Did Scalise consider who he was representing? It’s a delicate line for politicians. An appearance is an implicit endorsement of acceptable politics. (You don’t have to talk about race or Jews). Our politicians must be held accountable. Our universal values, such as “All men are created equal,” should not be violated in the name of seeking votes.

Millions of fallen soldiers who lie in graveyards here and overseas gave their lives defending the principle that every person is individually endowed by God with human rights, and that it’s the duty of the government to secure these rights. Is it alright to dismiss an appearance before a hate group as simply an error in judgment?

Peter Wehner is a former deputy assistant to President George W. Bush, and was an adviser to Mitt Romney’s presidential campaign. “The party of Lincoln shouldn’t have as its #3 a keynoter at a white supremacist convention,” he said on Twitter.

There is a broader issue here than Scalise and his appearance before a hate group. How much better if our politicians took account of themselves first, rather than acting from a perspective of privilege that they can seek votes where they wish without consequences.

We still have a ways to travel in the 21st century.

Donna Brazile, a CNN contributor and a Democratic strategist, is vice chairwoman for voter registration and participation at the Democratic National Committee. A nationally syndicated columnist, she is an adjunct professor at Georgetown University and author of “Cooking With Grease: Stirring the Pots in America.” The opinions expressed in this commentary are solely those of the author.

COMMENTARY: Divert, deny, distract

— In beating a hasty retreat from Cliven Bundy, their onetime Lonesome Cowboy icon, Republicans have resorted to a familiar tactic: divert, deny, distract.

Divert attention by claiming the “media” made a story out of Cliven Bundy. The “media” plucked him out of obscurity, baited him with questions about race, and then blew the story out of proportion.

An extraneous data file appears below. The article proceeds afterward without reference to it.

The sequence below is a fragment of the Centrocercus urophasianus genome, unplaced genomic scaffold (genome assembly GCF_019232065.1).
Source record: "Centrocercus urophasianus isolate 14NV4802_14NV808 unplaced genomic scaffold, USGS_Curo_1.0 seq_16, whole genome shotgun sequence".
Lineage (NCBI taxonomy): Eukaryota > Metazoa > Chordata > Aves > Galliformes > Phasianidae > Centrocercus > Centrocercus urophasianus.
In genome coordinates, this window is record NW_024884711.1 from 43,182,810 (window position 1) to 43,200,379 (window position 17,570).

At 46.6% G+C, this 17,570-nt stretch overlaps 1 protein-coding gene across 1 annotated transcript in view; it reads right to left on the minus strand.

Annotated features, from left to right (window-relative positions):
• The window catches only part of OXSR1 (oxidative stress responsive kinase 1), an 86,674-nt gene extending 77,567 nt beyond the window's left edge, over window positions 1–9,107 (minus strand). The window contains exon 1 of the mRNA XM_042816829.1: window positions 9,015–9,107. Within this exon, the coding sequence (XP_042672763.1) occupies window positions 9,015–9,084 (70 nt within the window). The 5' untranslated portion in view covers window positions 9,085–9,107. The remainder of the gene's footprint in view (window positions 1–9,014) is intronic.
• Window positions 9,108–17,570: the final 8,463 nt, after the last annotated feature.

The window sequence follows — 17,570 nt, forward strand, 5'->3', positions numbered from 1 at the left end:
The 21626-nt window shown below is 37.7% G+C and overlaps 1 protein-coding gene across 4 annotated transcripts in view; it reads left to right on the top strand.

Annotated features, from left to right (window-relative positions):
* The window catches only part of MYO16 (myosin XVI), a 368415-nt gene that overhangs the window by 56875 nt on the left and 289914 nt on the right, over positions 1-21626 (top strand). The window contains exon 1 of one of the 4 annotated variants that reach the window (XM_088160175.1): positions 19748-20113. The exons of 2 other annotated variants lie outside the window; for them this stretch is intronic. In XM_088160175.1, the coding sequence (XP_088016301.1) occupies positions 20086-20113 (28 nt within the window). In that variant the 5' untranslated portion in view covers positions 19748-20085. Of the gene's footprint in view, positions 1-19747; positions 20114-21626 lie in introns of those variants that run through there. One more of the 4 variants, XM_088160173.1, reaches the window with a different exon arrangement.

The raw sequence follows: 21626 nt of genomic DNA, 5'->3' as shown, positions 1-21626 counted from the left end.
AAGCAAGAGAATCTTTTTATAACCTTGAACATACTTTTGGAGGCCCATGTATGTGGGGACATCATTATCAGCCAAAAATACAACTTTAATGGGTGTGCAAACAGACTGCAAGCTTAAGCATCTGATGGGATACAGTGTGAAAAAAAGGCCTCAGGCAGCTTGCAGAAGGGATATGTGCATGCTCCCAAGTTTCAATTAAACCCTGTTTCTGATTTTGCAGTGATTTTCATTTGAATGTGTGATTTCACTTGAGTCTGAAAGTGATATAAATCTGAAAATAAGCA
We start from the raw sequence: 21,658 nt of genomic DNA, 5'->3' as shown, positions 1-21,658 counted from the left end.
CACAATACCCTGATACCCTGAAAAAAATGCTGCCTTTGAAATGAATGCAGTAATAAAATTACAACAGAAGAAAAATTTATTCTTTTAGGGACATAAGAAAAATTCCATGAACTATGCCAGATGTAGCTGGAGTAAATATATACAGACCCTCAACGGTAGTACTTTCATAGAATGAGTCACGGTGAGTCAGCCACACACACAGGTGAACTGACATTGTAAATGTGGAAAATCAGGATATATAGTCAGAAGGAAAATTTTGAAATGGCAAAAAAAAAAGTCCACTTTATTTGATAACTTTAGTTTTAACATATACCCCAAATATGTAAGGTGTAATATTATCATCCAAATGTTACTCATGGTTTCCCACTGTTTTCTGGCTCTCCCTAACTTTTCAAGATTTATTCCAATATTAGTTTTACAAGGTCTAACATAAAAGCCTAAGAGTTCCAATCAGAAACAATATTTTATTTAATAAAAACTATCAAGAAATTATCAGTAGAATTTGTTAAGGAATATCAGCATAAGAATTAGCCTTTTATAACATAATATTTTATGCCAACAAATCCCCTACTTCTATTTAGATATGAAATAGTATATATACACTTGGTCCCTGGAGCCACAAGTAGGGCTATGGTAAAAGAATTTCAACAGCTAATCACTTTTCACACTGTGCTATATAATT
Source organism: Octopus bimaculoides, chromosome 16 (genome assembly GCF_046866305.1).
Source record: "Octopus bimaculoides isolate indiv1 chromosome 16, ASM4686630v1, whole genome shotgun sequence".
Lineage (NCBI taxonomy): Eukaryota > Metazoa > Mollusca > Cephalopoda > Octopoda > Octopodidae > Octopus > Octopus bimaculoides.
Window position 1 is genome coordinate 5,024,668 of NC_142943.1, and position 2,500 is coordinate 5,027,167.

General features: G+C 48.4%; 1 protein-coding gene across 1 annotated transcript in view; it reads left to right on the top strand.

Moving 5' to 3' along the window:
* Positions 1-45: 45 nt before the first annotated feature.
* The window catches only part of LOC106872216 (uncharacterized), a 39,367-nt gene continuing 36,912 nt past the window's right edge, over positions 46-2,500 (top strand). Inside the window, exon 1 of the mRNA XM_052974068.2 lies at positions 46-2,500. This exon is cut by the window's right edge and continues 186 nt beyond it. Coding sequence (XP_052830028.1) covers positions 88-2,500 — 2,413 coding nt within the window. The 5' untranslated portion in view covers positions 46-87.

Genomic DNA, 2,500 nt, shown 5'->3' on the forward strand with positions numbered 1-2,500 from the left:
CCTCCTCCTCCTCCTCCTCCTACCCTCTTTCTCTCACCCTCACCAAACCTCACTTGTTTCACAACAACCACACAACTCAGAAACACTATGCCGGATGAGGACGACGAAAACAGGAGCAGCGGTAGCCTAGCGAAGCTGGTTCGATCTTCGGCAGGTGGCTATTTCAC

Deny having defended, supported and promoted Bundy — despite the recorded evidence — with faux outrage and feigned offense.

Divert by talking about how much the only racism left in America is the talk about racism. That’s one of the points Tara Wall makes in her op-ed attacking CNN for its coverage of Bundy and his self-declared “Range War.”

But sticking our fingers in our ears and saying “I can’t hear you” didn’t make problems go away when we were 5-year-olds on a playground. And saying that if we just stop talking about race, there won’t be any racial bias, doesn’t make it so.

Look, I get it. Talking about the racial reality in America makes some powerful people uncomfortable. It shows in Chief Justice John Roberts’ argument that a nonexistent colorblindness justifies the Supreme Court’s gutting of affirmative action and the Voting Rights Act.

Most Americans aren’t hateful, and many who are, like Cliven Bundy, don’t see themselves in the mirror. But there’s still a racial bias in this country that holds back talented Americans who aren’t white.

What Justice Sonia Sotomayor said about the judiciary applies to all of us. If we believe in the guarantee of equal protection, then “we ought not sit back and wish away, rather than confront, the racial inequality that exists in our society.”

“Wishing away” leads to a denial, and denial of history is, unfortunately, part of Tara Wall’s appeal to history. Yes, President Abraham Lincoln was a Republican, but a hundred years later the Republican Party wasn’t Lincoln’s.